ROI analyzed, including the OT (#1), AcbS (#2), AcbC (#3), VM CPu ( #4), DM CPu (#5), DL CPu (#6), and VL CPu (#7). The medial/lateral portions of the caudate putamen were split at approximately 2.8 mm from the midline, and dorsal/ventral portions of the caudate putamen were split to make equal divisions on each section analyzed.

Statistical analysis

For body weight change and binding values of each radioligand and ROI, a two-way ANOVA was conducted with the factors of sex (male, female) and treatment (exercise, sedentary). Significance level was set at α = 0.05, and all statistical analyses were performed with Sigmaplot 11.0 (Systat Software, Inc., Chicago, IL).


The main effect of exercise and the exercise–sex interaction were not significant for percent weight gain during the course of the exercise treatment period. Only the main effect of sex was significant, such that females gained less weight than males during the exercise treatment period [F(1,24) = 45.732; P < 0.001]. Mean ± SEM for percent weight gain by group: male sedentary 154.81 ± 8.50, male exercise 161.10 ± 9.08, female sedentary 94.11 ± 9.07, female exercise 103.81 ± 8.21.

Significant effects of exercise were found across groups for brain [3H]SCH 23390 (D1R-like) binding levels. Specifically, chronic exercise rats showed significantly lower D1R-like binding in the AcbS [F(1,20) = 5.395; P < 0.05; Fig. 2], and the OT [F(1,20) = 10.341; P < 0.01]. There was no significant difference observed between males and females on D1R-like binding levels (P > 0.05). In addition, there was no significant interaction between exercise and sex on D1R-like levels across all brain regions examined (P > 0.05). These results suggest that exercise reduces D1R-like binding in the ventral striatum in a sex-independent manner.

Mean (+SEM) [3H]SCH 23390 binding for dopamine D1-like receptors in male and female sedentary vs exercised rats. Exercise decreased [3H]SCH 23390 binding in the AcbS (P < 0.05) and OT (P < 0.01). These results suggest that exercise reduces D1R-like binding in the ventral striatum in a sex-independent manner.

Significant effects of exercise were also found across groups for brain [3H]Spiperone (D2R-like) binding levels. Specifically, chronic exercise treated rats showed greater D2R-like binding levels in the OT (F[1,24] = 4.678; P < 0.05; Fig. 3), DM CPu (F[1,24] = 4.571; P < 0.05), VL CPu (F[1,24] = 4.724; P < 0.05), and VM CP) (F[1,24] = 4.270; P < 0.05). The effects of exercise in the AcbC and AcbS approached significance (P = 0.06 for both). In addition, there was no significant interaction between exercise and sex on D2R-like binding levels across all brain regions examined (P > 0.05). These results suggest that exercise increases D2R-like binding in several subregions of the dorsal and ventral striatum in a sex-independent manner.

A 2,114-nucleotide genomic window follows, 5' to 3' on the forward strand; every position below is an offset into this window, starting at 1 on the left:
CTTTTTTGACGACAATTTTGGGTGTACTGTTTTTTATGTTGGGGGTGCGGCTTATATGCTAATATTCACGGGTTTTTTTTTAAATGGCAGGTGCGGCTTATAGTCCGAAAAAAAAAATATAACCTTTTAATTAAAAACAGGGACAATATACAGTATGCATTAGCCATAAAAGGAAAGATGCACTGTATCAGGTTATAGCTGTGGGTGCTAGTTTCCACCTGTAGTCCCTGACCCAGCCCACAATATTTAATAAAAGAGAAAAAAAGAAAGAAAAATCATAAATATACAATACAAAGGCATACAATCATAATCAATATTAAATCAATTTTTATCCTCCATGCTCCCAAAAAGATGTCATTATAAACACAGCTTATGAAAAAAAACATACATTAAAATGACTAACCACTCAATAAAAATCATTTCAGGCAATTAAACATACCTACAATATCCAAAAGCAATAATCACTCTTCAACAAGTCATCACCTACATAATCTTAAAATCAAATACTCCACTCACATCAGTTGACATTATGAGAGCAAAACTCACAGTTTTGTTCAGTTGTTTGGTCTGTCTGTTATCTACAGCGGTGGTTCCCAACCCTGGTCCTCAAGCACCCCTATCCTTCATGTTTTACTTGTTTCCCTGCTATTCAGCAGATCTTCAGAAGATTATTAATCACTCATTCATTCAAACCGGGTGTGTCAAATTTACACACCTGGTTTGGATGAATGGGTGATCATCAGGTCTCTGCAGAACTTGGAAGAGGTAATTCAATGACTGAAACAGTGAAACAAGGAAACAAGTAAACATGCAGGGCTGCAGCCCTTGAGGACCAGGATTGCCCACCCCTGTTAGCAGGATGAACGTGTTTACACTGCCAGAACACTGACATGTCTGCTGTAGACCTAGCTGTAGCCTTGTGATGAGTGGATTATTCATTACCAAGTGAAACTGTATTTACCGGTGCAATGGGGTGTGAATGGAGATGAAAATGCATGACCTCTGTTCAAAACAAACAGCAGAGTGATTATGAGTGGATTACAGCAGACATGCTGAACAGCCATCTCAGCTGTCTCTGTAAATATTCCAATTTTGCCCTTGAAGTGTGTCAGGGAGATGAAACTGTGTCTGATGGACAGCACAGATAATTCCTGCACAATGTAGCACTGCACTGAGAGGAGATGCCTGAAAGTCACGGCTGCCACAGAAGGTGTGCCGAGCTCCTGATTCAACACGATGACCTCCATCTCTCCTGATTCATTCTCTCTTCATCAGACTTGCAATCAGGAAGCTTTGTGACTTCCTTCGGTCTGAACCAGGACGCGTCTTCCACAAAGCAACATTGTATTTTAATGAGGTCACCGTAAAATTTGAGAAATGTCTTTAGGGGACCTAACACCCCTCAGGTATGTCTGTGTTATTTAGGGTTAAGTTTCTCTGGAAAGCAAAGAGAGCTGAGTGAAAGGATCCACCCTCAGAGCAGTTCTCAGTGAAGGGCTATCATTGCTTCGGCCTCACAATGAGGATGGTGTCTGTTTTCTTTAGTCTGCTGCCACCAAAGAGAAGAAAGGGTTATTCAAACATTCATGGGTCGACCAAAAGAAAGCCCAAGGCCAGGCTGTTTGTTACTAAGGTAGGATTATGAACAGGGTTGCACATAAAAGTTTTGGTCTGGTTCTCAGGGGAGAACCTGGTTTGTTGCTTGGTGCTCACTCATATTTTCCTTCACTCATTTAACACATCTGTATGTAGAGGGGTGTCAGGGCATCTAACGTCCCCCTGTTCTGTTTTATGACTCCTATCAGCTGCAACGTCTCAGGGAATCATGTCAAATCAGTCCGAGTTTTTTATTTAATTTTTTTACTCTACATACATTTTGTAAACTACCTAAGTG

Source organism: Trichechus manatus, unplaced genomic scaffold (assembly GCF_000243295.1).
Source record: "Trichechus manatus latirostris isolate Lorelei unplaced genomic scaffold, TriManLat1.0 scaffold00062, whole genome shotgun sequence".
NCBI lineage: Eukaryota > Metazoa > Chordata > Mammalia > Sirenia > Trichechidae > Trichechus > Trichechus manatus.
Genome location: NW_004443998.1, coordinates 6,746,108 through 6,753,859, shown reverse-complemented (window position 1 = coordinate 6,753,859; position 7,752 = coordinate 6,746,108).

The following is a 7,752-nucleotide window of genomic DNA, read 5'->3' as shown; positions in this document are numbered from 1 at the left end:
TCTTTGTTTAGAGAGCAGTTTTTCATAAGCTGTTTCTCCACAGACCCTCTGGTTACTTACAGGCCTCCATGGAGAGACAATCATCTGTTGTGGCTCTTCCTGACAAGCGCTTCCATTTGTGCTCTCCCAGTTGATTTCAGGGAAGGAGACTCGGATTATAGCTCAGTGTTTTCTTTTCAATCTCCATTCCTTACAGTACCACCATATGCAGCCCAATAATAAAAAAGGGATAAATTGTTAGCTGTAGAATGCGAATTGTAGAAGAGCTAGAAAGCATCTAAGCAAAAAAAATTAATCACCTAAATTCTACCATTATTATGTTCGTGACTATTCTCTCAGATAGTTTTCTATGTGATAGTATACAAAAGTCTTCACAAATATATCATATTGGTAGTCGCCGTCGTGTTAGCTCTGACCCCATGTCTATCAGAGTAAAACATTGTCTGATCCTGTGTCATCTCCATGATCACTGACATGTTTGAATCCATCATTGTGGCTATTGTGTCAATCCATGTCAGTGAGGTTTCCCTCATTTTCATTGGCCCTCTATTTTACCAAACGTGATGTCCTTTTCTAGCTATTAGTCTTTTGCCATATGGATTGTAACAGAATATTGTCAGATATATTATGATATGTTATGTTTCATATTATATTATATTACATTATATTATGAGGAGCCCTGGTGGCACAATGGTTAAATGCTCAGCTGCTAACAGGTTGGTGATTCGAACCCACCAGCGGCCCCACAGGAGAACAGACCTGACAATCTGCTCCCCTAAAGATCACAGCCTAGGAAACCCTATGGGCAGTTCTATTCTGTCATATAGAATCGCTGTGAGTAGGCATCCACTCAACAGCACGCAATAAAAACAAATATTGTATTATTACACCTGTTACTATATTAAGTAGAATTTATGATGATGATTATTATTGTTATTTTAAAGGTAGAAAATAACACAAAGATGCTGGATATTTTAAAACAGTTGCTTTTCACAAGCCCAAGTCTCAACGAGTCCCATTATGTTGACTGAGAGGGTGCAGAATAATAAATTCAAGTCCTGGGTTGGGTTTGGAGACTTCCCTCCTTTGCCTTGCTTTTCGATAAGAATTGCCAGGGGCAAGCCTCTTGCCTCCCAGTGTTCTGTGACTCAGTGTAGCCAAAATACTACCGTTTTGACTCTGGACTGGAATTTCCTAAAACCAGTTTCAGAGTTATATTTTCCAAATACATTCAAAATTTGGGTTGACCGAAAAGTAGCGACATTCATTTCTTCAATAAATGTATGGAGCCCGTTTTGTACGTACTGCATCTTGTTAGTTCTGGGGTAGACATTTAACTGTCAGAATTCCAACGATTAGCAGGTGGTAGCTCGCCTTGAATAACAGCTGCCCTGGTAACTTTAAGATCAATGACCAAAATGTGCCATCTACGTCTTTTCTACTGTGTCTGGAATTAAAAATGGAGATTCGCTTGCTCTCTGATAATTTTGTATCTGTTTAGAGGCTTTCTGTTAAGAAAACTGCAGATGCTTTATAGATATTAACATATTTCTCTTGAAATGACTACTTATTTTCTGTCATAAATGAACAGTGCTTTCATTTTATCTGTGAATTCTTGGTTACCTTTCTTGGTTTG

Mean (+SEM) [3H]Spiperone binding for dopamine D2-like receptors in male and female sedentary vs exercised rats. Exercise was found to increase [3H]Spiperone binding in the DM CPu (P < 0.05), VL CPu (P < 0.05), VM CPu (P < 0.05), and OT (P < 0.05). Increases in [3H]Spiperone binding in the AcbC and AcbS of exercised rats approached significance (P = 0.06 for both). These results suggest that exercise increases D2R-like binding in several subregions of the dorsal and ventral striatum in a sex-independent manner.

Finally, we did not observe any significant effect across groups in [3H]WIN 35,428 (DAT) binding levels (Fig. 4). Specifically, there was no significant main effects or interaction between exercise and sex on DAT levels across all brain regions examined (P > 0.05).

Mean (+SEM) [3H]WIN 35,428 binding for the DAT in male and female sedentary vs exercised rats. No differences in [3H]WIN 35,428 binding were observed in any region examined across treatment or sex (P > 0.05).


The current study examined how daily aerobic exercise impacts dopamine (DA) signaling in the brain. Male and female exercise rats showed 18% and 21% lower D1R-like binding in the OT and AcbS, respectively. In addition, exercised rats showed higher D2R-like binding levels within the DM CPu (30%), VL CPu (24%), and VM CPu (27%), as well as the OT (19%). The effect of exercise on D2R-like levels approached significance in the AcbC (24%) and AcbS (25%). Lastly, there were no effects of exercise observed on dopamine transporter (DAT) binding. These exercise-induced alterations in dopamine receptor binding may represent one neurobiological mechanism by which exercise attenuates drug-seeking behavior.